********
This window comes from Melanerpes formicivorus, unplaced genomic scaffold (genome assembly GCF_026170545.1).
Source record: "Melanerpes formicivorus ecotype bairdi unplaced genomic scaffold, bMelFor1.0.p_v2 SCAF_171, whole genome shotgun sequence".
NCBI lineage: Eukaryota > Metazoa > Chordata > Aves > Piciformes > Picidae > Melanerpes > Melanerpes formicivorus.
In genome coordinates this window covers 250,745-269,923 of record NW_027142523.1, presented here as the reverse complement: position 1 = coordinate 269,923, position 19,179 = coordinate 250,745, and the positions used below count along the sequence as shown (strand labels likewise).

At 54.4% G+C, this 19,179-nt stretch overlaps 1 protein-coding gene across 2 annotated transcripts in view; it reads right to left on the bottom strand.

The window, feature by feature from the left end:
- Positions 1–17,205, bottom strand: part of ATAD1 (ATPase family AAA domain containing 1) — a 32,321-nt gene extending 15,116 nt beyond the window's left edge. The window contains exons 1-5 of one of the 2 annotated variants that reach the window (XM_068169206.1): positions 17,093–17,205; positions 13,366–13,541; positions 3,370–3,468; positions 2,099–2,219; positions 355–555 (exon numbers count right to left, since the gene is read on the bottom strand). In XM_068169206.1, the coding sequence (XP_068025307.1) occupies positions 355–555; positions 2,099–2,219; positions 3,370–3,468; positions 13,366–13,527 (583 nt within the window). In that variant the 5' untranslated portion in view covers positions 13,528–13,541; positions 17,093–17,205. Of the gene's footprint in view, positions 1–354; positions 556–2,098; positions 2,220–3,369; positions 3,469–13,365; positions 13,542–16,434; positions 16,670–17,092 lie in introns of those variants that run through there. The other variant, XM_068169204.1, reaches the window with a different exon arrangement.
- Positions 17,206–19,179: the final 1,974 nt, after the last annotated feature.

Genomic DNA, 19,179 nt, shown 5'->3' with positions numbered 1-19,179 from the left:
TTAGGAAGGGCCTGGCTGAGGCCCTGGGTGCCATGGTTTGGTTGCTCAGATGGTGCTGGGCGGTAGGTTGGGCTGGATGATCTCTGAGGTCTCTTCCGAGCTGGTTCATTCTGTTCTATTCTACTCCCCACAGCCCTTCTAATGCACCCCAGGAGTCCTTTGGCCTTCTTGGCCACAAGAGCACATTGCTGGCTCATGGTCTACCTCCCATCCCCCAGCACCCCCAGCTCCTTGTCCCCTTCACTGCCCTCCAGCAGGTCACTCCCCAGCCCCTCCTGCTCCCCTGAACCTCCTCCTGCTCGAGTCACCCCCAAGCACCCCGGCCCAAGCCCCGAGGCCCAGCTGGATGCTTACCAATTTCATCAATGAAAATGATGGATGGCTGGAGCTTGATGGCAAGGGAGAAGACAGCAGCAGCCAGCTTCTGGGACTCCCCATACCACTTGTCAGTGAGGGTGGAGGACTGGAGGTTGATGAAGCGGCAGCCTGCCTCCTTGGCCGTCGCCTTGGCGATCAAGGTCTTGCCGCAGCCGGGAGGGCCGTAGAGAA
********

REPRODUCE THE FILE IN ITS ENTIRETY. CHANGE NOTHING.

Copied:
This window comes from Melanerpes formicivorus, unplaced genomic scaffold (genome assembly GCF_026170545.1).
Source record: "Melanerpes formicivorus ecotype bairdi unplaced genomic scaffold, bMelFor1.0.p_v2 SCAF_171, whole genome shotgun sequence".
NCBI lineage: Eukaryota > Metazoa > Chordata > Aves > Piciformes > Picidae > Melanerpes > Melanerpes formicivorus.
In genome coordinates this window covers 250,745-269,923 of record NW_027142523.1, presented here as the reverse complement: position 1 = coordinate 269,923, position 19,179 = coordinate 250,745, and the positions used below count along the sequence as shown (strand labels likewise).

At 54.4% G+C, this 19,179-nt stretch overlaps 1 protein-coding gene across 2 annotated transcripts in view; it reads right to left on the bottom strand.

The window, feature by feature from the left end:
- Positions 1–17,205, bottom strand: part of ATAD1 (ATPase family AAA domain containing 1) — a 32,321-nt gene extending 15,116 nt beyond the window's left edge. The window contains exons 1-5 of one of the 2 annotated variants that reach the window (XM_068169206.1): positions 17,093–17,205; positions 13,366–13,541; positions 3,370–3,468; positions 2,099–2,219; positions 355–555 (exon numbers count right to left, since the gene is read on the bottom strand). In XM_068169206.1, the coding sequence (XP_068025307.1) occupies positions 355–555; positions 2,099–2,219; positions 3,370–3,468; positions 13,366–13,527 (583 nt within the window). In that variant the 5' untranslated portion in view covers positions 13,528–13,541; positions 17,093–17,205. Of the gene's footprint in view, positions 1–354; positions 556–2,098; positions 2,220–3,369; positions 3,469–13,365; positions 13,542–16,434; positions 16,670–17,092 lie in introns of those variants that run through there. The other variant, XM_068169204.1, reaches the window with a different exon arrangement.
- Positions 17,206–19,179: the final 1,974 nt, after the last annotated feature.

Genomic DNA, 19,179 nt, shown 5'->3' with positions numbered 1-19,179 from the left:
TTAGGAAGGGCCTGGCTGAGGCCCTGGGTGCCATGGTTTGGTTGCTCAGATGGTGCTGGGCGGTAGGTTGGGCTGGATGATCTCTGAGGTCTCTTCCGAGCTGGTTCATTCTGTTCTATTCTACTCCCCACAGCCCTTCTAATGCACCCCAGGAGTCCTTTGGCCTTCTTGGCCACAAGAGCACATTGCTGGCTCATGGTCTACCTCCCATCCCCCAGCACCCCCAGCTCCTTGTCCCCTTCACTGCCCTCCAGCAGGTCACTCCCCAGCCCCTCCTGCTCCCCTGAACCTCCTCCTGCTCGAGTCACCCCCAAGCACCCCGGCCCAAGCCCCGAGGCCCAGCTGGATGCTTACCAATTTCATCAATGAAAATGATGGATGGCTGGAGCTTGATGGCAAGGGAGAAGACAGCAGCAGCCAGCTTCTGGGACTCCCCATACCACTTGTCAGTGAGGGTGGAGGACTGGAGGTTGATGAAGCGGCAGCCTGCCTCCTTGGCCGTCGCCTTGGCGATCAAGGTCTTGCCGCAGCCGGGAGGGCCGTAGAGAA